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Commissioners OK septage receiving program, push forward with Greenleaf subdivision restoration
FCN Forsyth County Administration Building

At a work session on Tuesday, Feb. 8, the Forsyth County Board of Commissioners voted to approve a septage receiving program at the Fowler Water Reclamation Facility, allowing septage from Forsyth County residences to be treated.

Commissioners also voted to approve a first amended memorandum of understanding between the Land Bank Authority to continue the process of cleaning up the Greenleaf subdivision.

Both items were approved with a unanimous vote, 5-0.

 

Septage receiving program

Barry Lucas, Department of Water and Sewer director, said that Forsyth County does not have a place for haulers to dispose of septage, and businesses have had to drive to counties like DeKalb to dispose of the waste.

“When haulers pump [the septage] out, there’s nowhere currently that the county has to dispose of it,” Lucas said. “So, this is a program to give them a place to dispose of it.”

Steve Ratzlaff, deputy director of the Forsyth County Department of Water and Sewer, said a septage receiving station was constructed at the Fowler Water Reclamation Facility in the latest capacity expansion as part of the new headworks facility.

Through the septage receiving program, only septage from Forsyth County residences would be allowed to be dumped at the facility and industrial wastes, fats, oils and grease are prohibited.

Any septage generated outside the county will not be accepted, and the total septage volume received daily will be monitored so that the amount does not “adversely impact the treatment process.”

An annual hauler registration would be required for businesses to participate in the program, and the fee for the registration will be $50.

A fee of $100 per 1,000 gallons of septage will also be applied to haulers participating in the program.

“This helps the guys that pump tanks,” District 3 Commissioner Todd Levent said. “Not having to go to DeKalb County, it allows them to get back to customers up here sooner.”

The motion to approve the septage receiving program at the Fowler Water Reclamation Facility carried with a 5-0 vote.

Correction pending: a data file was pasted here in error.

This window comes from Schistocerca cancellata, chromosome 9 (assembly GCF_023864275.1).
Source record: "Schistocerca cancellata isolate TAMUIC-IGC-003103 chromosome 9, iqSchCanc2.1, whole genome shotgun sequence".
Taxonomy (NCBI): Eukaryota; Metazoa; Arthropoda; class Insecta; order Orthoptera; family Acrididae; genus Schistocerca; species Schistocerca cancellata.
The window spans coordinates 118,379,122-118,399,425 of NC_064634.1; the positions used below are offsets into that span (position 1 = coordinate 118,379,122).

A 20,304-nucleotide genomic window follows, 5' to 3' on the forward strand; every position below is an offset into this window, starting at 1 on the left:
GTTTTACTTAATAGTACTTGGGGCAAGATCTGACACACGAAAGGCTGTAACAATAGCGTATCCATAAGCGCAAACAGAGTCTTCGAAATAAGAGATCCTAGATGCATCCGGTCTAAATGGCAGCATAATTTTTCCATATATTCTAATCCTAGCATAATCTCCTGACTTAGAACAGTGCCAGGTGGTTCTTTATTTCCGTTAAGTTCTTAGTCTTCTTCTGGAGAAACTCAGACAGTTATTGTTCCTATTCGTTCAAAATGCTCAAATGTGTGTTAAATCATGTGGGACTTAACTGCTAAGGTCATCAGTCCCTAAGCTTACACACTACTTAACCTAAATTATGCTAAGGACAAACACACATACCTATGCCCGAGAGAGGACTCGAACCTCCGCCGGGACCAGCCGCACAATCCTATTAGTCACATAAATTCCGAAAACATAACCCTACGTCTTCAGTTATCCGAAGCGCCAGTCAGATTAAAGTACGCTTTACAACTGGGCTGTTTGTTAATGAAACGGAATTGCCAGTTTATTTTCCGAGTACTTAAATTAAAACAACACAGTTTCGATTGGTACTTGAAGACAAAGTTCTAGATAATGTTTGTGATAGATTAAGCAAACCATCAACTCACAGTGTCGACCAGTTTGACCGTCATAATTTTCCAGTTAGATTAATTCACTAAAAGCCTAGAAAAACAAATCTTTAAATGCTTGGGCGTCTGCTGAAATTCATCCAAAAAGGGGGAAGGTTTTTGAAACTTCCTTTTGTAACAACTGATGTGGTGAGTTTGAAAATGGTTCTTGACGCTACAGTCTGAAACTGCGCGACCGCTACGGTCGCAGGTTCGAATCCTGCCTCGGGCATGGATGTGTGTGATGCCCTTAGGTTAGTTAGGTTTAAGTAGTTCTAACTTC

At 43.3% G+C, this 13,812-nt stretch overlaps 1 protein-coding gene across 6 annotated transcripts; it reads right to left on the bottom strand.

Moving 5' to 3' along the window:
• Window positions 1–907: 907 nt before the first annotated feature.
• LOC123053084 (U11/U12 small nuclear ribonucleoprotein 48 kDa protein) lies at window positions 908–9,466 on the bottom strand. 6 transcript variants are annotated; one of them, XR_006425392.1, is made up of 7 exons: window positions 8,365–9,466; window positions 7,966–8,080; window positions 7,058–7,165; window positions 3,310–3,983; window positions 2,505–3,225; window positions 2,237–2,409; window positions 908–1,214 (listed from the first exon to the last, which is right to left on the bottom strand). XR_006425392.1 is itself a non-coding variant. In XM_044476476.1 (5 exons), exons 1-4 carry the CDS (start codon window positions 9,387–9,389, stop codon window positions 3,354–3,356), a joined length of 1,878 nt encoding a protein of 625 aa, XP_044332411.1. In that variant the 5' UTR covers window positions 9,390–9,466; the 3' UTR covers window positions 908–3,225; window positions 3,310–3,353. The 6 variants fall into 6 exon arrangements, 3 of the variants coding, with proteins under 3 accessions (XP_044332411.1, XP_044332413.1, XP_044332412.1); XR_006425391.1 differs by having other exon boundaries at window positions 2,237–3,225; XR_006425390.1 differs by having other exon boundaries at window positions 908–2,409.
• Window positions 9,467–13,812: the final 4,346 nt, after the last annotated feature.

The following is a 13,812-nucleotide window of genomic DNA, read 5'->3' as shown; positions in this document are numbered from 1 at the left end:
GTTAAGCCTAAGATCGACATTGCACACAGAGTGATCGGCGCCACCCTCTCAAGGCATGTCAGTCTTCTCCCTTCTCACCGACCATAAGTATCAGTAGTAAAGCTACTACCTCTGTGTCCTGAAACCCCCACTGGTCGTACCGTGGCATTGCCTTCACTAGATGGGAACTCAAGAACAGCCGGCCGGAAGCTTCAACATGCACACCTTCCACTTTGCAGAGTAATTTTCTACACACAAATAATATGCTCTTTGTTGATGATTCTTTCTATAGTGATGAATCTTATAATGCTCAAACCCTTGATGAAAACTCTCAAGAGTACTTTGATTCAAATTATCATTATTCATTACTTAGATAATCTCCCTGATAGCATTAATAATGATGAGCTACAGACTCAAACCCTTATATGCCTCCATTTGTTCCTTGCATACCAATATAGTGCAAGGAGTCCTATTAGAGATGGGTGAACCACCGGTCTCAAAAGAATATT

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greenleaf
Recent legal developments have cleared the way for Forsyth County to raze the abandoned Greenleaf subdivision, shown here in summer 2013. Work stopped on the neighborhood in 2006. - photo by FCN file photo

Land Bank Authority

Commissioners also considered two requests from County Manager Kevin Tanner concerning the Land Bank Authority, a group formed between officials of Forsyth County and the city of Cumming to clean up the abandoned Greenleaf subdivision off Anderson Lake Road.

“It is a subdivision that has been basically not able to be used,” Tanner said. “Most of these lots have come off the tax rolls because they were too small to be developed, there’s no sewer [or] public sewer there and the developer ended up going to federal prison in this situation.”

Tanner asked the board to consider deeding over the five parcels the county owns to the Land Bank Authority and allowing the county to front the money for the Land Bank Authority to purchase the lots in the neighborhood owned by private investors not to exceed the amount of $200,000.

Tanner explained that this would then give the Land Bank Authority 65 out of the 69 parcels and would allow it to “do away with the covenants on the property that’s there.”

Chairman Alfred John asked if the members of the Land Bank Authority have thought about the future development of this area and what it could potentially look like.

Tanner said that, while the subdivision is in a “very nice area of the county,” the area does not have a sewer system. He said that lots would need to be sized appropriately to have septic tanks and that the Land Bank Authority has not put together a design presentation yet.

“[That subdivision has] been a really bad place for dumping,” District 4 Commissioner Cindy Jones Mills said. “A lot of crime… a lot of people were going in, there was dumping, there [were] drugs, they even thought [there was some] prostitution [going on].”

Tanner said that the goal for cleaning up the subdivision was to get it “back into a taxable revenue for the county in the least expensive way possible,” and while the Land Bank Authority has been “taking it one step at a time,” there was progress being made.

The motion to approve Tanner’s requests carried with a 5-0 vote.